Look From The Outside In


Enhancing the landscaping and curb appeal of your home can be an easy project to add value and comfort to your home. Whether youíre getting ready to sell or you just want to feel more at home, making your home look more inviting from the outside is a worthwhile project. 


Open Some Space


Just knocking down a wall can make a huge difference in your home. Once a wall is removed, it can really transform your space. Be careful though, as knocking down a wall where plumbing is or electrical work is can disrupt a lot. This can become very costly, so you may not want to undertake such a big project. Also be mindful of reconnecting floors or moving features like a kitchen island. Be sure to get a few quotes from contractors for these jobs before you settle with one.


Get New Windows


Putting in new windows is a great project that can add a lot of value to your home. You should really replace the windows in your home every 20-25 years. Updating the windows in your home not only changes the look of your home but makes it more energy efficient as well. The extra insulation can also help to keep out noise disturbances and keep your home a quiet place to live. If you live near a main road, new windows are a must. 


Upgrade Appliances 


There is nothing more attractive to buyers and homeowners alike than new appliances. These are fairly cheap investments considering their returns. You can replace one appliance or go for a whole new kitchen if youíd like. It all depends on the condition of the appliances. Even simply replacing the washer and dryer can make your life easier and also make your home more attractive to buyers when you decide to sell.


Change Up The Floors


Simply switching your carpet or ripping up carpets to put in hardwood floors can be a huge game changer for your home. The costs of these improvements can vary greatly. The size of your rooms and the type of materials that you choose can affect the costs as well. 


Get Organized


Putting in shelving or other organizing systems to help you and your family keep organized can be invaluable. Not having to deal with constant clutter can reduce stress and make your home look more presentable. This is another improvement project that is totally worthwhile for you to complete.





Posted by Kim Daneault on 1/31/2021

Photo by Light And Dark Studio via Shutterstock

In a sellerís market, comparable sales and competition can drive up a homeís price. This is especially true in a sellerís market where offers from multiple buyers try to outbid each other. And, while this sounds like a fantastic deal for the seller, a low appraisal can kill the deal.

Many variables affect appraised values. Some of these include artificially inflated prices from seasonal activity, rising market values, foreclosures or short sales among the comparable properties, increased or decreased supply and demand, overlooked pending sales data, mistakes made by or inexperience of the evaluators, etc.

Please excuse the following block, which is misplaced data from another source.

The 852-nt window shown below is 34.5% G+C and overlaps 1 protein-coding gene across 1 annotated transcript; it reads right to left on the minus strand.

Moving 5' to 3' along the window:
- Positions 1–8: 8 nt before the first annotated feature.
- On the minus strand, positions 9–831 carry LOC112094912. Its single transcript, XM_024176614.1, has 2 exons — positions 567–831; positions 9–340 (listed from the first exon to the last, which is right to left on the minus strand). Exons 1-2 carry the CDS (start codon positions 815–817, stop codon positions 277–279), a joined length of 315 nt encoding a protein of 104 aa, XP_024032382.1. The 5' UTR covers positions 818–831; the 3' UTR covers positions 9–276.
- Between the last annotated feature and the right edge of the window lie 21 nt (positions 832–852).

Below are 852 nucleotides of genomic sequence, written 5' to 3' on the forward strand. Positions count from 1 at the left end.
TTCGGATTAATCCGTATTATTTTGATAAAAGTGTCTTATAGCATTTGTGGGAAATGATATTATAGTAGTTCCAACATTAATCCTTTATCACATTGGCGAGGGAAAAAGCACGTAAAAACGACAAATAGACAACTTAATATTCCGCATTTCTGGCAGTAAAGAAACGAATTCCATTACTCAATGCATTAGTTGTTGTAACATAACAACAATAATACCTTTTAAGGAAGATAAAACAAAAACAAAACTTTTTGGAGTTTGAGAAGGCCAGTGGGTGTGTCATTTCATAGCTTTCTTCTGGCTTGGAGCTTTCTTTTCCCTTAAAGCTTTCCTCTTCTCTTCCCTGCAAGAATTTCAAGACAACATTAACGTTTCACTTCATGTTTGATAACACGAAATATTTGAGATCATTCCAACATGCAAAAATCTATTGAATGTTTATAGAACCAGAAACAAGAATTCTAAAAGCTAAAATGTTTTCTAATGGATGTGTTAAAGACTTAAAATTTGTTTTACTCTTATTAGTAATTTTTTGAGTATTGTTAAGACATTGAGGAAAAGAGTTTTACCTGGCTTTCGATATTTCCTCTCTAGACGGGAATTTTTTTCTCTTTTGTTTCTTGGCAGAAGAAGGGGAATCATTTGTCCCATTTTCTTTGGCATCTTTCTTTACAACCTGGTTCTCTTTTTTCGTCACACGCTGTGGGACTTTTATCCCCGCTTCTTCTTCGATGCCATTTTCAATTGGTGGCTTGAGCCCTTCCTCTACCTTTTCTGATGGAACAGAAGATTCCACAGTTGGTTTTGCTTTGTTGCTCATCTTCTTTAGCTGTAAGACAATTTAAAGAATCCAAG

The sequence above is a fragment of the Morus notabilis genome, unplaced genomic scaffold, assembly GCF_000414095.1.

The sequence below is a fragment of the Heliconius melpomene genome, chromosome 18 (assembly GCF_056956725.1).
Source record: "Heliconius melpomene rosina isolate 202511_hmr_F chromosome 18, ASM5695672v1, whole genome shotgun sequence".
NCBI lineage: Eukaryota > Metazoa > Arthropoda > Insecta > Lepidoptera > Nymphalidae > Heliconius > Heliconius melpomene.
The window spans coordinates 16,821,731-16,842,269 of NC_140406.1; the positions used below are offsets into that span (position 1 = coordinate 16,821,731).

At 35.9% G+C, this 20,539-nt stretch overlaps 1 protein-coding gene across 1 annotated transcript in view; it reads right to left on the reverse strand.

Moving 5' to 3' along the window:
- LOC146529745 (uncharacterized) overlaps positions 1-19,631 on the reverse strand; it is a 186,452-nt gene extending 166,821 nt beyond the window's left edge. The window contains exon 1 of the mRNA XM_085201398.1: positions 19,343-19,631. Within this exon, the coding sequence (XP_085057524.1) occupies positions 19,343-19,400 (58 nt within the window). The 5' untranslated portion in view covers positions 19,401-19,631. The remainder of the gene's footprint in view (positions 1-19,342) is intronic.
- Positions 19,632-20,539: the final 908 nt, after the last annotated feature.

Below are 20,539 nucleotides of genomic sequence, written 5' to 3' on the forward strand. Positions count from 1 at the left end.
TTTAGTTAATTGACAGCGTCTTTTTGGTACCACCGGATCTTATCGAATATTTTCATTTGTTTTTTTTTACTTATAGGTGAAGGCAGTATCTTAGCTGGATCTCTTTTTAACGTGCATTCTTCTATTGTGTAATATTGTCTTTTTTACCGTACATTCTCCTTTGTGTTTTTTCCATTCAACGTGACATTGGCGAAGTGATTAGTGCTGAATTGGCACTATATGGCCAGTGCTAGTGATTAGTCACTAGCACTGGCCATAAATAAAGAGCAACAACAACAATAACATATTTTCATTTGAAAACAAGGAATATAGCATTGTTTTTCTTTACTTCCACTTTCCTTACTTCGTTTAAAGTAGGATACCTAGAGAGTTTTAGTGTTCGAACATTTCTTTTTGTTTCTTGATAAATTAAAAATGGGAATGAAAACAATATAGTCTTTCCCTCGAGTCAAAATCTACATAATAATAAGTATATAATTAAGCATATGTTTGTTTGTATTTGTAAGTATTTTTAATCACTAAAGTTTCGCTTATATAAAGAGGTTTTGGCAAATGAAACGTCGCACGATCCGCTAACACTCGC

What do you do?

  • The seller can lower the price. While this is the least preferable by home sellers, if it means the deal goes through and if time is of the essence, itís certainly an option. The seller can offer this in exchange for the buyer paying some of the closing costs.
  • The buyer can increase their down payment. The lender typically cares about loan-to-value, so if the buyer can increase their cash in, you might save the deal.
  • A seller might offer to carry a second, approved mortgage on the difference.
  • Dispute the appraisal or order a new one. The seller can request a copy of the appraisal from the buyer. Then, you or the buyer can contact the lender and dispute the appraisal. Only the lender can require and insist on a new appraisal. Ask your agent to supply a list of recent comparable sales to justify your price and submit it to the buyerís underwriter for a review.

A well-written contract requires the seller to release back to the buyer any earnest money deposited at the time of the contract. You can then put your home back on the market. As long as the appraisal was not for an FHA loan, you can hope for a better appraisal next time. FHA loans connect appraisals to the property, so any new FHA buyer would end up with the same appraisal as the first buyer.

The best way to avoid this is to follow your professional real estate agentís advice when setting your homeís price. They follow the market trends, know the neighborhood, and have the pulse of what the market can bear.




Tags: appraisal   home seller   Buyer  
Categories: Uncategorized